The Texas Court of Appeals has reaffirmed established Texas law, holding that the entry of an appraisal award in favor of the policyholder does not, by itself, establish that the insurer is obligated to pay the award or that the policyholder is entitled to judgment in the amount of the award. Security National Ins. Co. v. Waloon Investments, Inc., 2012 Tex. App. Lexis 8439 (Tex Ct. App., 14th Dist. 10/9/12). This decision is significant in that it confirms that an appraisal award may fix the amount recoverable if the claim at issue is covered, but does not resolve coverage issues.
In Waloon, the insured submitted a claim for property damage to a hotel caused by Hurricane Ike, and demanded appraisal. The insurer filed a declaratory judgment action against the insured (the nature of which was not described in the court’s decision), and the insured filed counterclaims for breach of contract and extracontractual relief. The insurer then moved to compel appraisal, which the trial court denied. The appellate court then issued a writ of mandamus, directing the trial court to grant the insurer’s motion to compel appraisal.
The appraisal resulted in an award to the policyholder of approximately $3 million. The insured then filed two motions in the trial court. In the first motion, the insured sought “confirmation and enforcement” of the appraisal award. In the second motion, filed several weeks later, the insured requested that the trial court order the insurer to pay the full appraisal award by a specific date. The trial court granted the second motion, ordering the insurer to pay the appraisal award by a date certain. The insurer indicated it planned to file a writ of mandamus challenging that order, but the next day, the insured filed yet another motion styled as a “motion for entry of judgment on contractual claims.” In that motion, the insured argued that because the trial court had ordered the insurer to pay the appraisal award, final judgment in favor of the insured should be entered on its breach of contract claim. The trial court granted that motion, entering judgment in favor of the insured. Following some additional procedural maneuvering, the appellate court determined that the entry of judgment against the insurer constituted a final judgment from which an appeal could lie. Accordingly, the appellate court considered the insurer’s argument that the trial court erred in entering judgment in favor of the insured based upon the appraisal award.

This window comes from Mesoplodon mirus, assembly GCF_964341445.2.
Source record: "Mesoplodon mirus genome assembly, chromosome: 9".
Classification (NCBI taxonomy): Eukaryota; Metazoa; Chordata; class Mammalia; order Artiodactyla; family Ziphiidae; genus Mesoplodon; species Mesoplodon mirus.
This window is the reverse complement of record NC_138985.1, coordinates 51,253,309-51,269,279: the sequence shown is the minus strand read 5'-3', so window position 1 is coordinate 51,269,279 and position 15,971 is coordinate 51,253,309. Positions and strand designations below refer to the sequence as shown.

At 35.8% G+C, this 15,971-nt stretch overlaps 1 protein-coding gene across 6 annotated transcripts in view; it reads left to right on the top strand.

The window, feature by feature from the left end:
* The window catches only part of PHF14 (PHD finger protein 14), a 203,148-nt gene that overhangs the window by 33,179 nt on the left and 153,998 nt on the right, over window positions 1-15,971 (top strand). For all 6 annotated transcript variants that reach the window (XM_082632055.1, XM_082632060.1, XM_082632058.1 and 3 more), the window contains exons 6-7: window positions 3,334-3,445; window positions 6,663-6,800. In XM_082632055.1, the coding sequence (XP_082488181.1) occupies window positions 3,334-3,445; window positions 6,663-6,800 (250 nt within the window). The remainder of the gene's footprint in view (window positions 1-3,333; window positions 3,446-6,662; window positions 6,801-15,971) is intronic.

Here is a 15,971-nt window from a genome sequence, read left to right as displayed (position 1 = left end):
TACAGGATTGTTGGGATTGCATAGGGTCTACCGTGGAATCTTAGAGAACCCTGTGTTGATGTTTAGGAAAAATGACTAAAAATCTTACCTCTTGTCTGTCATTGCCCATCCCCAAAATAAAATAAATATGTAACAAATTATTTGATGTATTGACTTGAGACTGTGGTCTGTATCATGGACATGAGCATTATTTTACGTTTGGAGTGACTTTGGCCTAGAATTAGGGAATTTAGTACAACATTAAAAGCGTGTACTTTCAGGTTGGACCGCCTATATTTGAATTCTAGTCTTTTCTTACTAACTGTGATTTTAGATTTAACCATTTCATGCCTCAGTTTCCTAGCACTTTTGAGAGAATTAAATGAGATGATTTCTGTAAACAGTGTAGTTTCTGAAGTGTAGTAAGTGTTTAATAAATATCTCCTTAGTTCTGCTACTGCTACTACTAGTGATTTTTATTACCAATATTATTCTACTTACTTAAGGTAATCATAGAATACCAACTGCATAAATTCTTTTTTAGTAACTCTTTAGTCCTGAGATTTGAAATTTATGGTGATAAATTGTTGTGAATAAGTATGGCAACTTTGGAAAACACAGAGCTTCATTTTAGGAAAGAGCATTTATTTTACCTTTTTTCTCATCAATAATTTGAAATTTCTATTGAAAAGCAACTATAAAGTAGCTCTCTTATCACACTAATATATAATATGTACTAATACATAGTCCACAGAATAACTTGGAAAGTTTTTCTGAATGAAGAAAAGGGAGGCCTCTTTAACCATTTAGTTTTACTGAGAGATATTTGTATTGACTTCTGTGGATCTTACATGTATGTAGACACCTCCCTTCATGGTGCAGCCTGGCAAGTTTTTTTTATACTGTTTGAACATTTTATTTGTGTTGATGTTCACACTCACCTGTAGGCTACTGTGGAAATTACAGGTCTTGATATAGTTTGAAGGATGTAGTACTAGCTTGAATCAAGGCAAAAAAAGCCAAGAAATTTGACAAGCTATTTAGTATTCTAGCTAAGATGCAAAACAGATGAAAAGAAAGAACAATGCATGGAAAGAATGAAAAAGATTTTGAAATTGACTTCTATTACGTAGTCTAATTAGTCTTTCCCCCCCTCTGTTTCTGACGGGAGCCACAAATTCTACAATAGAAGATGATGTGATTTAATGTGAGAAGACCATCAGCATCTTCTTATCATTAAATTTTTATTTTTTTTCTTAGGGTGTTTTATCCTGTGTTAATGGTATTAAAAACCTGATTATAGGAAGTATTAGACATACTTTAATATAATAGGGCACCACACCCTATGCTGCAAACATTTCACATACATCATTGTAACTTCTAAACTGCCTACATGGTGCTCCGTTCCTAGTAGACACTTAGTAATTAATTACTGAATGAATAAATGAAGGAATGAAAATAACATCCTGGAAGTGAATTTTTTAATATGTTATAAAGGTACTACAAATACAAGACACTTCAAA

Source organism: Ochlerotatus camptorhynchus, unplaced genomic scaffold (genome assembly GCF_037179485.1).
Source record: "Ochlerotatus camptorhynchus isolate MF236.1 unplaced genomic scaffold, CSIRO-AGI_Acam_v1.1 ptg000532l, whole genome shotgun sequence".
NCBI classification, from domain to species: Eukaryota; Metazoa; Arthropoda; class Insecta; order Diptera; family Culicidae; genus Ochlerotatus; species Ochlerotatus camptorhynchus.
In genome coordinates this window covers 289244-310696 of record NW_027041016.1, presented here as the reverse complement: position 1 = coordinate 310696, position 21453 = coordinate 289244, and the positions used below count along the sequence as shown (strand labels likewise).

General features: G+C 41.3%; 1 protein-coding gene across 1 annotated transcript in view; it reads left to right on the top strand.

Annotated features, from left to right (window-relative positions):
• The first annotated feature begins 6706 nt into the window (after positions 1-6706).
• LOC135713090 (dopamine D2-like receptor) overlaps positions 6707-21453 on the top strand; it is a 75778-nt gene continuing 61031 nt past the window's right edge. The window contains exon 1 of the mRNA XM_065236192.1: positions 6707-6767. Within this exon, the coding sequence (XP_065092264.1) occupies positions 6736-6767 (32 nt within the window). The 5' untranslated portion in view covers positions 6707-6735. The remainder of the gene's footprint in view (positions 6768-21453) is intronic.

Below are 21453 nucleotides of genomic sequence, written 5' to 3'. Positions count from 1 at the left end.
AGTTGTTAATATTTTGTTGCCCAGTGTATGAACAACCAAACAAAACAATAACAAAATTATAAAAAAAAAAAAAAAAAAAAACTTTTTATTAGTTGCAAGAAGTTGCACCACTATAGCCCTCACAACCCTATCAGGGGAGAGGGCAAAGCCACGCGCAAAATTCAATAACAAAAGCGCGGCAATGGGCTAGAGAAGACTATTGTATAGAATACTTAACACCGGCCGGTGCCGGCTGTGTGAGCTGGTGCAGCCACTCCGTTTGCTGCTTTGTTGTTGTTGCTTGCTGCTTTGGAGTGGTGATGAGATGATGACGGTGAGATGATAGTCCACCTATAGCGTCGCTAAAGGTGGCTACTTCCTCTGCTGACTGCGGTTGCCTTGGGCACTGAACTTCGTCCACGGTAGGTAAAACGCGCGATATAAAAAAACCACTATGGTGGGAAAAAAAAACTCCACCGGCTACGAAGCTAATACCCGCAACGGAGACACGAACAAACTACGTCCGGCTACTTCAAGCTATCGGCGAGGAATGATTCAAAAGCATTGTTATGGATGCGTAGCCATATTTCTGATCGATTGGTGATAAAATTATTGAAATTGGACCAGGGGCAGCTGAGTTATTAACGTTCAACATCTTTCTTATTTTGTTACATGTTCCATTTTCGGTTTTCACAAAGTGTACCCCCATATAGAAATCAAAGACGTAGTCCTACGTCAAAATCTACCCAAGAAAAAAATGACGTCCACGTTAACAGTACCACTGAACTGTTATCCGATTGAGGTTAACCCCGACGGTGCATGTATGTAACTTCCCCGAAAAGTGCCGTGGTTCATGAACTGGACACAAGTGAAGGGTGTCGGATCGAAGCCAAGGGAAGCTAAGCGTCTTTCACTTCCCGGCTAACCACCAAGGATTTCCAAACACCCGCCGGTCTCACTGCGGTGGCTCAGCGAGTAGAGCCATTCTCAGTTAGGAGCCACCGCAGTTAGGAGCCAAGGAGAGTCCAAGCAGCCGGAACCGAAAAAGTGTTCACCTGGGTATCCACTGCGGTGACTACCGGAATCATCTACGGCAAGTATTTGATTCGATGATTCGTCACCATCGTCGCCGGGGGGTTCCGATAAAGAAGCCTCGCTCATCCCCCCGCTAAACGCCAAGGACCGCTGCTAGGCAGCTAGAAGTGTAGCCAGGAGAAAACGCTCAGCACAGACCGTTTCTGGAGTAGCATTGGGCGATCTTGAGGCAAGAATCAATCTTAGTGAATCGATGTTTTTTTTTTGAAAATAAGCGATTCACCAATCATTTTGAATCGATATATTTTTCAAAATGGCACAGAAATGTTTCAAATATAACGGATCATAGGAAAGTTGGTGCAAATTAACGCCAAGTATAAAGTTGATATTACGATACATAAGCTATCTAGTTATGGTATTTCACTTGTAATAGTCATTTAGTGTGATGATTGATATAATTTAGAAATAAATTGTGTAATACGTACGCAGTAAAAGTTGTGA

On appeal, the appellate court first held that judgment could only be entered in favor of the insured after a summary judgment proceeding, a trial, or based upon a stipulated judgment. As part of that discussion, the court observed that under Texas law, an appraisal award is significantly different from an arbitration award. The court specifically noted that:
An arbitration may encompass the entire controversy between the parties or it may be tailored to certain legal or factual disputes. By contrast, an appraisal determines only the amount of loss, without resolving issues such as whether the insurer is liable under the policy.
Because the court determined that an appraisal award fixed only the amount of the loss, but did not establish whether the claim was covered in the first instance, the appellate court next considered whether the trial court erred by entering judgment for the insured on its breach of contract claim. The court ultimately determined that none of the series of motions filed by the insured in the trial court constituted a summary judgment motion. As a result, the appellate court concluded that the trial court erred in entering judgment for the insured, and remanded the case to the trial court for disposition by trial, a full summary judgment proceeding, or settlement.
This case is important not for its odd procedural history, but because it establishes that under policies with standard-form “appraisal” provisions, the rendering of an appraisal award is not the final word. Both the insurer and the insured retain all rights and defenses, and coverage litigation may follow an appraisal award, to determine whether the claim giving rise to the award is in fact covered, at least in Texas.